Monday, October 13, 2008

Cultural Experiences: A tale in two parts

On Saturday morning our water went out. This was surprising for a few reasons. One, we're from the Estados Unidos and typically as long as you pay your bill, you have water. Two, we have several large cisterns all over the base that we pump water around to. Turns out we hadn't gotten water from the city for almost a week (they only turn it on every few days) and the cisterns were empty.

In addition, our washer and dryer had gotten fried in a power outage the weekend prior (just as we were leaving for Nicaragua).

I had a suitcase full of dirty clothes from my trip, plus eight days of the girl's clothes that needed washing. On Saturday night the team returned and Wayne brought eight days of dirty clothes home. Also, I hadn't showered since Thursday night.

Water was necessary to say the very least.

Mike & Deborah invited us over to their condo where they not only had water, but also two showers and a pila. A pila is a cement sink used for washing clothes in most Latin countries.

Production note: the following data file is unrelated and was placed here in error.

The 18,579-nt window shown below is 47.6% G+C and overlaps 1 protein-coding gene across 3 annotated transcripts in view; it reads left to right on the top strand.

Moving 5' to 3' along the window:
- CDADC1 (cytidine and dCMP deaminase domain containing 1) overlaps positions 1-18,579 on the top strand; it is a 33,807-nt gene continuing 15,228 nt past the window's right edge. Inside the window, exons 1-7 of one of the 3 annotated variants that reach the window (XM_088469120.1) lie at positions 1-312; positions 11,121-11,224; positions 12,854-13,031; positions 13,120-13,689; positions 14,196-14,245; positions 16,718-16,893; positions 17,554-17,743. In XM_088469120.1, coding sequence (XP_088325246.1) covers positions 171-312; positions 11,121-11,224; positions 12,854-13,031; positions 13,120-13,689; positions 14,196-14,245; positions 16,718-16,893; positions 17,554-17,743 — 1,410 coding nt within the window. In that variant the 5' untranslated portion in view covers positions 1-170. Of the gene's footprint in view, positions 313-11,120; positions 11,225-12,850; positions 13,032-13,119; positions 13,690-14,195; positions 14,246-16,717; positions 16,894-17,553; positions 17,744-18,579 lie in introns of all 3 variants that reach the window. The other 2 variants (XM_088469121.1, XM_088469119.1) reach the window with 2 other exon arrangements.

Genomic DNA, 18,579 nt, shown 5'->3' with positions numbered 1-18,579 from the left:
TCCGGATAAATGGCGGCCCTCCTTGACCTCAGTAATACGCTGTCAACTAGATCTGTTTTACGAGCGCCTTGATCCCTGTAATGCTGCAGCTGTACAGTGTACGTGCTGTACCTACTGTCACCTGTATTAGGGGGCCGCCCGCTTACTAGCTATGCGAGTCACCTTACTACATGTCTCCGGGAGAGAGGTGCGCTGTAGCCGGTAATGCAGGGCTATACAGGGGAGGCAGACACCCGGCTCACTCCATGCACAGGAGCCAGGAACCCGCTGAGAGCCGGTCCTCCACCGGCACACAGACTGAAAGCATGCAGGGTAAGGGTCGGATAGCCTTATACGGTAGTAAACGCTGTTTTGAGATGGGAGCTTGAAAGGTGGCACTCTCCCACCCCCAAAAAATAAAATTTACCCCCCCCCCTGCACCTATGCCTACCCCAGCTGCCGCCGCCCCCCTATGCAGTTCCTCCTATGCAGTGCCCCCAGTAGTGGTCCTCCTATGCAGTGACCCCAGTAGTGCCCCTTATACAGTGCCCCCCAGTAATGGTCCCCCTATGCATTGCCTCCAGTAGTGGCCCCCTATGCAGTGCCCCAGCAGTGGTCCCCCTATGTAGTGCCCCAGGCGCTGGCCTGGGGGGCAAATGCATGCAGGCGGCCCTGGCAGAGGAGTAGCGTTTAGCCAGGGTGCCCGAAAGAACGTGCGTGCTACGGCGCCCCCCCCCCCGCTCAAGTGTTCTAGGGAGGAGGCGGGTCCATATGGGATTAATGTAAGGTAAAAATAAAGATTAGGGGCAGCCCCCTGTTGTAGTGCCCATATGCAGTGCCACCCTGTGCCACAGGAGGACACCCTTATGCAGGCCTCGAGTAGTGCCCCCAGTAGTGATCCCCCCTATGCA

I spent almost two hours "pila-ing" our clothes, but only got through about half. It was a learning experience nonetheless -- I know for sure now that I need a washer and dryer in Nicaragua, albeit with a pila backup. Plus I know that I'm a lot tougher than I thought I was.



Saturday was kind of a frustrating day with the no water situation, so at around 7PM, I volunteered to run to the grocery store for some ice cream reinforcements. I opted to take Ali with me and we stood outside the gate waiting for a taxi.

After about 10 minutes we were in the taxi and on our way. It was easy to tell him where we were going, there's only one Bodega in town. We found the ice cream and paid the cashier.

As we exited the market, we went to the taxi area and were ushered into a car. I gave the driver our address, but due to my crummy Spanish, I actually confused him quite a bit. We ended up about 5 miles out of our way before I figured out he thought I was going to give him directions. I stammered out a few "Lo siento"s (I'm sorry) and kept a jovial attitude. Alison and I were actually laughing about the whole thing.

In the end, he got us home, and even was so gracious as to not charge us extra.


Central America is definitely a different place, but even with the bumps in the road, I'm enjoying the adventure.

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